“…what you might call an inanimate totem: a thing matched to your sensibilities so exactly that you will never quite be able to get across what it means to you.” – D.H. Tracy
What I love most about writing is the fact that I will never be able to exactly convey my thoughts, emotions, and ideas with language. When I reread what I write, I am acutely aware of the fact that I have failed to express myself completely, no matter how hard I try. But I keep at it anyway, hoping that someday I’ll come close.
Language is no match for the complicated and wonderful world that occupies our minds.
In class on Tuesday, I was thumbing through an old issue of Poetry magazine while my students explored literary magazines that I had brought in for them to browse. I stopped at the name “Stuart Dybek” – he’s the author of one of my favorite short stories, “Pet Milk”. Curious as to why this fiction writer was being mentioned in a poetry magazine, I stopped to read the book review. He’s actually the author of a poetry book!
In that review, I encountered the quote at the beginning of this blog post. I stopped to consider it for a few minutes.
When I think of a “totem”, my mind wanders to history lessons from elementary school. I think of New Jersey’s Lenni Lenape Indians (I can’t remember for sure if this tribe actually had totem poles, but this is what I imagine).
I think of my personal totem pole: a cork board in my bedroom where I post almost anything that can be stuck with a pushpin (ticket stubs, cards, beach passes, dried flowers, etc.). Totem poles are visual representations of everything we hold close to our hearts. Someone who views your totem will immediately know something about you.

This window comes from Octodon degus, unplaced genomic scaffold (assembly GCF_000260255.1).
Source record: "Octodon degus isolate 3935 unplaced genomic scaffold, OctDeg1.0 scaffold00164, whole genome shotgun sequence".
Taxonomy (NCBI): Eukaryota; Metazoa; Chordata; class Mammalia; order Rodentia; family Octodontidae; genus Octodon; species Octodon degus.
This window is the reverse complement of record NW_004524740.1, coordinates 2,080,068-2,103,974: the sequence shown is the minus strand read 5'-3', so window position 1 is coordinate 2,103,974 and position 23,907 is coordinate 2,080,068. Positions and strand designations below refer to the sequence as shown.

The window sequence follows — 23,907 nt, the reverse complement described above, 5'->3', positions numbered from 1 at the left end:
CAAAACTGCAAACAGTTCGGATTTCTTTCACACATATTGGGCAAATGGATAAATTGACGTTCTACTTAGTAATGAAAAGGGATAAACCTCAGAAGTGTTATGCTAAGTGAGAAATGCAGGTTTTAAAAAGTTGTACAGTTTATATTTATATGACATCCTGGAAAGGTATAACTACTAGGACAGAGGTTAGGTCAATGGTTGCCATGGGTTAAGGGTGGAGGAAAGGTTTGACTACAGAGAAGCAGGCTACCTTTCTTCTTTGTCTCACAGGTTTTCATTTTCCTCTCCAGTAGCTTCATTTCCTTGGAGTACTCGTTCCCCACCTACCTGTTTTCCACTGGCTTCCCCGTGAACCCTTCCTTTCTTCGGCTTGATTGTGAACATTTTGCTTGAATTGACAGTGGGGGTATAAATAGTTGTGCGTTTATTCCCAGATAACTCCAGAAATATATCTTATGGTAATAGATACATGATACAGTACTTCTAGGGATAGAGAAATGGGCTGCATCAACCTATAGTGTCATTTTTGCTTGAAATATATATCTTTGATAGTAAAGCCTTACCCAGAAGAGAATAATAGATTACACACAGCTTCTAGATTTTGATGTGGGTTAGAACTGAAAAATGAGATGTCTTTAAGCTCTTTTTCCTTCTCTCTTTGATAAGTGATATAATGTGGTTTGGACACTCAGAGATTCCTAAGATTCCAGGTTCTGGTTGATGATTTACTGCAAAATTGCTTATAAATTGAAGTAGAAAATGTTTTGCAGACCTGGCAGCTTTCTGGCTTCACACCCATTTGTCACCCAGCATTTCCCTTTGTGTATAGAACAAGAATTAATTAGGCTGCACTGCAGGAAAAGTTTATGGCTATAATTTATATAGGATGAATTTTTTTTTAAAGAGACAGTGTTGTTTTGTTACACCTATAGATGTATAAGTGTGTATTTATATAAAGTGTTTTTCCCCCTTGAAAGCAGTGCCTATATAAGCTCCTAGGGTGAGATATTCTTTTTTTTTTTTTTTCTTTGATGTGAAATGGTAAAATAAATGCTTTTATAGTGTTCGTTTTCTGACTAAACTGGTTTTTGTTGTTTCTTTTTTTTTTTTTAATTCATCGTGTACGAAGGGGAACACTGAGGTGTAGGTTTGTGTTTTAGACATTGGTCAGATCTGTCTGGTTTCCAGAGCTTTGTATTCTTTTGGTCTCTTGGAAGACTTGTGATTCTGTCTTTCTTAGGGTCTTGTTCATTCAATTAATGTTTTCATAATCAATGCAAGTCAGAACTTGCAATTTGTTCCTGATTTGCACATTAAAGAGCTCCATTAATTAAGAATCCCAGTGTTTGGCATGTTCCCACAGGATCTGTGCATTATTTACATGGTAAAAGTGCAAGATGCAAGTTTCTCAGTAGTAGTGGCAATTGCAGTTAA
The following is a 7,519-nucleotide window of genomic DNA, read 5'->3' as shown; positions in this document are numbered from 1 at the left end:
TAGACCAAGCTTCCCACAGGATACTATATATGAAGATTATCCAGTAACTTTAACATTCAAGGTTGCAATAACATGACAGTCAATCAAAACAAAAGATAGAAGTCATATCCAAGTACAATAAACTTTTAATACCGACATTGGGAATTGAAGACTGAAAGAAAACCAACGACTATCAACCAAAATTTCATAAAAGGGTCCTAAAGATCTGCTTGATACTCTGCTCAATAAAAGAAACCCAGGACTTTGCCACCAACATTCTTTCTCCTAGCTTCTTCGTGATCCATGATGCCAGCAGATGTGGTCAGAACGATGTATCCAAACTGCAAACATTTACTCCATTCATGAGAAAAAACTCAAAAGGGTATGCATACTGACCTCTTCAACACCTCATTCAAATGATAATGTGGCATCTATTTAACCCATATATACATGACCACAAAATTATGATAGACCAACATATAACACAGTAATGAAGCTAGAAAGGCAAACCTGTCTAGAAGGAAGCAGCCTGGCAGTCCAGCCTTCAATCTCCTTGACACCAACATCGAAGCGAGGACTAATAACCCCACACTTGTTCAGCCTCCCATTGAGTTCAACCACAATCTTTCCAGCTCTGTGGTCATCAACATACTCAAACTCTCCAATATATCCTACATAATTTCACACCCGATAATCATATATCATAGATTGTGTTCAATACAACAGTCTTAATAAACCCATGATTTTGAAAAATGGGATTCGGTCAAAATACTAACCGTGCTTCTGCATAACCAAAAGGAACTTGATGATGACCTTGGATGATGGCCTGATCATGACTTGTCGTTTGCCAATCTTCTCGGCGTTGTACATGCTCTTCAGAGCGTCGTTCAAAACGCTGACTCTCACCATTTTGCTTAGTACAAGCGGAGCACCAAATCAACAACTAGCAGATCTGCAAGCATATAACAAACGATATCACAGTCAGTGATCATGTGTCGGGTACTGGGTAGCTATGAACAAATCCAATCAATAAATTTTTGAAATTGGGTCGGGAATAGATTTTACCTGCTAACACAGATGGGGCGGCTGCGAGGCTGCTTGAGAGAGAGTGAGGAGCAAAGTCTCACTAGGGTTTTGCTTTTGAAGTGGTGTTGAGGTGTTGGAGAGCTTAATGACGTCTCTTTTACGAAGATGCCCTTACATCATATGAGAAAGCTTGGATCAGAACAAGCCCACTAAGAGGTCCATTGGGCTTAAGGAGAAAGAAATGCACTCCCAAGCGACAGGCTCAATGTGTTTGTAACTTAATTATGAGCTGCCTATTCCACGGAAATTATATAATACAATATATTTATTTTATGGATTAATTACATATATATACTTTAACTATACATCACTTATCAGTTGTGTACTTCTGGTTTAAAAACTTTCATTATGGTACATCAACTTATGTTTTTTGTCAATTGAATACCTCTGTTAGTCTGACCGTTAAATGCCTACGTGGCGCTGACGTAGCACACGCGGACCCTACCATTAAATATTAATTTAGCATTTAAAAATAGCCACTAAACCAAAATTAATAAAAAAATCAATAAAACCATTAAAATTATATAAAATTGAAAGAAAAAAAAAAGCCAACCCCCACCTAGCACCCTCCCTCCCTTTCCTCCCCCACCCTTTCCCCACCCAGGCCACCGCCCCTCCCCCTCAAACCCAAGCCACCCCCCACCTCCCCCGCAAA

But D.H. Tracy, in his review, describes totems as “empty park benches, sidewalk cracks, screen doors”. More specifically, Stuart Dybek’s totems are “Chicago’s laundromats, hotel rooms, alleys, basements, and churches…”.
I love this idea. For Tracy, totems are not things we create or construct. Rather, they are things that already exist, things with which we can identify. These items hold some sort of truth for us, and we are helplessly drawn to them, sometimes with neither reason nor explanation.
Poets frequently use these totems in their work because they feel they can express more by describing the totem than trying to describe the feeling it evokes or inspires. I think – if we knew how to describe the feeling with words – we wouldn’t need the totem in the first place!
What are your totems? What of your surroundings inspires a certain mood or feeling? Do you feel kinship with a rusted shopping cart or the waxed surface of a new car? I find myself drawn to certain landscapes: the industrial wasteland just west of Jersey City and east of Newark, a fall afternoon that’s so bright I wonder if the sun knows it will be showing less of itself, young women wearing high heels and waiting for trains.
I can never fully explain to you what those things mean to me, but I can only hope that – by describing them – you will feel something. You may not feel exactly what I’m feeling, but my goal as a writer is to steer you in the right direction.
(Photo by Evelyn Proimos)